Salah Bin Touq is fighting against a tide of commercialism to continue making dhows, some of which are as large as freighters.-- By Amanda Fisher
Salah Bin Touq is fighting against a tide of commercialism to continue making dhows, some of which are as large as freighters.
Standing deep inside the bowels of the shell of his mammoth dhow, there is something slightly epic about the weathered face and determined countenance of Salah Bin Touq. For the past eight years he has been building dhows of freighter proportions, some of the largest in existence, in a humble shipyard in Dubai’s Al Khor, to ferry trade to and from the Horn of Africa.
Much like the prophet Noah who built his fabled ark, Bin Touq’s venture may seem slightly redundant in an age of steel shipping containers; but, unlike Noah, the only flood his vessels are up against could be said to be guarding against is a deluge of multiculturalism.
Once upon a time dhows were the UAE’s lifeline, he explains. “Historically, everyone worked on the dhows, even the Bedouin. When the summer came they would go on the dhows for pearl diving and for trading – to bring rice, food and materials for their lives. There were no planes at that time, no trains, no ships, nothing. People needed food, clothes, medicine, everything and the only way they could get it was by going out to sea.”
But he acknowledges the glory days of the dhow seem a relic of the past. “Emiratis now are becoming lazy because they have everything and they don’t think about [traditional] enjoyment. We know so many families who have money, they have everything but they don’t have boats,” the irreverent father-of-five explains with unexpected forthrightness.
“They are sitting with the computer. Even if I go to my house, three or four children are sitting with their phones, chatting, checking Instagram, watching movies.” And that loss of connection to the old traditions is a detriment to society, he says. Life at sea is a great allegory and preparation for life.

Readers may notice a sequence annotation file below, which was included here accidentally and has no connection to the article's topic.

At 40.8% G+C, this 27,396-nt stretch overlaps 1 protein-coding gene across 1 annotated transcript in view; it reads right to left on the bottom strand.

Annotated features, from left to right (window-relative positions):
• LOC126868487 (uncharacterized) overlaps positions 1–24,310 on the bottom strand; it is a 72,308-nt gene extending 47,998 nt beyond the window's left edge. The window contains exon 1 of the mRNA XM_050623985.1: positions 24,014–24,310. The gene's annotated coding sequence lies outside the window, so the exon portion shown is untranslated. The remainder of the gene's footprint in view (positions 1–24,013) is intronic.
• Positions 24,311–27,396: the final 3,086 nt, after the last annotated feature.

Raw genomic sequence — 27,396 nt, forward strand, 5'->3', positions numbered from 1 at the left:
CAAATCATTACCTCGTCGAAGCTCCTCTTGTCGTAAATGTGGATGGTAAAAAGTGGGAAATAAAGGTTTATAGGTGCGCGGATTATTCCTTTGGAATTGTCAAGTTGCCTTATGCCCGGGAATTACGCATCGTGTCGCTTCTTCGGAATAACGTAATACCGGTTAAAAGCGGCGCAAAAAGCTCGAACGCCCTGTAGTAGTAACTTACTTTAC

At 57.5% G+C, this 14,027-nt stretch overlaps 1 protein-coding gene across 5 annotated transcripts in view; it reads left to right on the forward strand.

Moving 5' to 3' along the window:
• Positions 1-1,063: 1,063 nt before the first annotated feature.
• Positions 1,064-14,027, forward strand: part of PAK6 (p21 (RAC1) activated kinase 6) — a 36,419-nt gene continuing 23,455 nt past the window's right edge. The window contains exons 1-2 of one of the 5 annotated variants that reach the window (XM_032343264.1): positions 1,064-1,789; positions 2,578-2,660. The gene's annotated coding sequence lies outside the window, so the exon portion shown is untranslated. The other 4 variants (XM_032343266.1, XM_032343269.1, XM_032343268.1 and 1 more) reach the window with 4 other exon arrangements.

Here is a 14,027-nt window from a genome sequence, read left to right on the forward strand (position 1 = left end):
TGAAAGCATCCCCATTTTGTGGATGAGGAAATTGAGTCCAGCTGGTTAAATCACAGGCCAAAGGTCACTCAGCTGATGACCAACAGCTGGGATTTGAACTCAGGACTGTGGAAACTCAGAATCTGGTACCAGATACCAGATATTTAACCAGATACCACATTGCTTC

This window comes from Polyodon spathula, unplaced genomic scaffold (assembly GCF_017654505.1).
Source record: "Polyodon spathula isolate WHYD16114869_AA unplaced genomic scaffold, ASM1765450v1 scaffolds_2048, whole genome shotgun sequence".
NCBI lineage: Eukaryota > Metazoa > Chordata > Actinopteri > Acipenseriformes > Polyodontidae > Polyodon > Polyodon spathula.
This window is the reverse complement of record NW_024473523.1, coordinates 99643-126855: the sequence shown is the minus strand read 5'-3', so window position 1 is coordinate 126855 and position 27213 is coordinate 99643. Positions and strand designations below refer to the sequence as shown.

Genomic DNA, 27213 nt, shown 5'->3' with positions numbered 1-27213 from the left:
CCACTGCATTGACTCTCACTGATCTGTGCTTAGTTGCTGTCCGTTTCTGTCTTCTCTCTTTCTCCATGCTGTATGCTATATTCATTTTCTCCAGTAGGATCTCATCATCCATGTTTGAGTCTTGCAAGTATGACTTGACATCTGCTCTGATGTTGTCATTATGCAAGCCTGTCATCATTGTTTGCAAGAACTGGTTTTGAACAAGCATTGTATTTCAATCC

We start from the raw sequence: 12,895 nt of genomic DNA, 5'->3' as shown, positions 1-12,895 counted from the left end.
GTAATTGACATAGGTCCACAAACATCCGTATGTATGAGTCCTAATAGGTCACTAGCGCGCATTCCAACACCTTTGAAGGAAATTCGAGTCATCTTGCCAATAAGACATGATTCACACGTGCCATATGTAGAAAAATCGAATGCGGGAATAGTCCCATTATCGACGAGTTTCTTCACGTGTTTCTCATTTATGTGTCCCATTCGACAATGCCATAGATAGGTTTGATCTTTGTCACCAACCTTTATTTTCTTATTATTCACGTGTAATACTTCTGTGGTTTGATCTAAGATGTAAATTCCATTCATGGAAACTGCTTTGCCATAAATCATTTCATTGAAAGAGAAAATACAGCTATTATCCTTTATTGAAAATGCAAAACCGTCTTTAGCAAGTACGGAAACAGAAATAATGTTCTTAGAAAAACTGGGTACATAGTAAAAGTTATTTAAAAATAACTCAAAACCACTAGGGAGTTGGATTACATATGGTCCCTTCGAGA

“When you go out on the boat you have to be fit enough, you have to learn from the sea. You face the wind, you face the waves, this is life. Sometimes you get nothing to eat. This new generation, with their mobiles and computers seem perfect – but they cannot swim.”
It’s clear that Bin Touq’s motivations for dhow building, which he does with his brother Huraiz, are not guided by profit. The current model under construction, spanning 52-metres long, 15-metres high and 15-metres wide, has been two years in the making and Bin Touq estimates it will take another year to complete. It is just short of the record 60-metre Fazza the brothers finished in 2012.
He says he expects to start turning a profit on the 1600-cubic tonne capacity dhow, which will have cost about $2 million by the time it is completed, between five to 10 years after it starts sailing – depending on the market. This is the reason Bin Touq’s boats have few peers, except for the dhows that run between Deira and Iran.
“People want profit. Dhows do not make the same profit as hotels, towers or malls. The people who have money will invest their money in good businesses.”
So why is the former UAE naval officer of 20 years engaged in such a pursuit? “We are crazy. I am retired now, what else will I do? Go sit in a cafe drinking coffee? When I wake up in the morning, where will I go?,” he asks, tongue-in-cheek.
The charmingly roguish Emirati says his occupation is similar to gardening; people grow tomatoes even though they can buy them for marginal cost at a market. “This garden gives you energy, it gives you hope to do something. I am coming here running around every day. Yes I make myself tired, but I enjoy it.”
The passion for boats evidently runs through his veins. “This is our family business. My grandfather, my father, my ancestors are all in this kind of business, from both my mother and father. Back then, they were building boats to dive for pearls.”
From the age of seven, Bin Touq and his siblings – he is one of nine – started building boats out of empty cooking oilcans and corrugated iron. “We put [the iron] in the road to let the car pass it and make it straight.” They would affix masts to their creations and built them so big they could be sat in. Later, once he was married, he built a boat for his wife when they didn’t have the money to go on a honeymoon.
It is this traditional way of life Bin Touq is hopeful the government will get behind, similar to initiatives in Qatar that support dhow building. “We need to make a place just for the traditional dhows to save this kind of work and teach the next generation.”
But whether it happens sooner or later, one thing is clear for Bin Touq – he’s not going anywhere. “I must be near the sea. This is home for me.”